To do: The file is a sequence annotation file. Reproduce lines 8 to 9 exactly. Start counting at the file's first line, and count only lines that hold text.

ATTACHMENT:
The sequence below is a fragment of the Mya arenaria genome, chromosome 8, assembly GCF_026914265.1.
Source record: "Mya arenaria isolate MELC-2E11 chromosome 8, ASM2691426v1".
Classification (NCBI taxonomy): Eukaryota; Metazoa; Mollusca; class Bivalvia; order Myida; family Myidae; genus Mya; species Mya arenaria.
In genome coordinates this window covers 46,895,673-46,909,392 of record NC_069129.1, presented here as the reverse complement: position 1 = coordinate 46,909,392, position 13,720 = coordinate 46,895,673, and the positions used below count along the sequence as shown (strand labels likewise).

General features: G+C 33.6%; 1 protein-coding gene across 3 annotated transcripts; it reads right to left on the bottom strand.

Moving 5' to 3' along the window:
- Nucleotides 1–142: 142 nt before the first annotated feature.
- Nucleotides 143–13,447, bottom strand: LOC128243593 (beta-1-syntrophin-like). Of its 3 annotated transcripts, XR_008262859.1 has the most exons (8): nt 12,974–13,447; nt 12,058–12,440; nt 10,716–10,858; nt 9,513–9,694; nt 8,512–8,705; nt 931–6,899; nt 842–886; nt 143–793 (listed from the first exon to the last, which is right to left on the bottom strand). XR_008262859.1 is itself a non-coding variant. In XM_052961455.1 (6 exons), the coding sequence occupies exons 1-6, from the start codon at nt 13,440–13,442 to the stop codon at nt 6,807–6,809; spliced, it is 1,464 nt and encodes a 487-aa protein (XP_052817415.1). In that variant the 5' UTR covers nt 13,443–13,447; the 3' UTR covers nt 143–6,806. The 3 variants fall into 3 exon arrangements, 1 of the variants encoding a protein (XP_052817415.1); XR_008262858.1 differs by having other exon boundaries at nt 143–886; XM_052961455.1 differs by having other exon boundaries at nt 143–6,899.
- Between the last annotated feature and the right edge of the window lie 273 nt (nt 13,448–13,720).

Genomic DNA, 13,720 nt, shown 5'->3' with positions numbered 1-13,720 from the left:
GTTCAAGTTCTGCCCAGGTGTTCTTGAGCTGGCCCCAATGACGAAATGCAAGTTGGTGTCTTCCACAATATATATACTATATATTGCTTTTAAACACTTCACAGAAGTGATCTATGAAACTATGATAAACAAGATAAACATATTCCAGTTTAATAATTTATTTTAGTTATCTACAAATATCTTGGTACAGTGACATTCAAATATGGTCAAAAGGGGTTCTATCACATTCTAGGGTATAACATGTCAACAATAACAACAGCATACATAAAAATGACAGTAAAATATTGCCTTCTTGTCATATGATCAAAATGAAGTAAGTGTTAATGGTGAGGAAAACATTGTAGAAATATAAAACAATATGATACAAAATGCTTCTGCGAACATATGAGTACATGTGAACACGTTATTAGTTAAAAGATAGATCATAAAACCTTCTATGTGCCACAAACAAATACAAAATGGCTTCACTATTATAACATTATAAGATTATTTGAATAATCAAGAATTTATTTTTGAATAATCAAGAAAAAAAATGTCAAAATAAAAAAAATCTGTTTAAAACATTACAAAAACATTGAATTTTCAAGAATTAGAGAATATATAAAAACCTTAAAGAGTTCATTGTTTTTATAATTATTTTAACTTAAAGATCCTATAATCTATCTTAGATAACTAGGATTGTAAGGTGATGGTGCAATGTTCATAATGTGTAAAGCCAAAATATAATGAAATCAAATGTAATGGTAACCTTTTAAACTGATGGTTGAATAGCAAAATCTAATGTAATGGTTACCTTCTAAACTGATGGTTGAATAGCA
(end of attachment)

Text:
- Nucleotides 143–13,447, bottom strand: LOC128243593 (beta-1-syntrophin-like). Of its 3 annotated transcripts, XR_008262859.1 has the most exons (8): nt 12,974–13,447; nt 12,058–12,440; nt 10,716–10,858; nt 9,513–9,694; nt 8,512–8,705; nt 931–6,899; nt 842–886; nt 143–793 (listed from the first exon to the last, which is right to left on the bottom strand). XR_008262859.1 is itself a non-coding variant. In XM_052961455.1 (6 exons), the coding sequence occupies exons 1-6, from the start codon at nt 13,440–13,442 to the stop codon at nt 6,807–6,809; spliced, it is 1,464 nt and encodes a 487-aa protein (XP_052817415.1). In that variant the 5' UTR covers nt 13,443–13,447; the 3' UTR covers nt 143–6,806. The 3 variants fall into 3 exon arrangements, 1 of the variants encoding a protein (XP_052817415.1); XR_008262858.1 differs by having other exon boundaries at nt 143–886; XM_052961455.1 differs by having other exon boundaries at nt 143–6,899.
- Between the last annotated feature and the right edge of the window lie 273 nt (nt 13,448–13,720).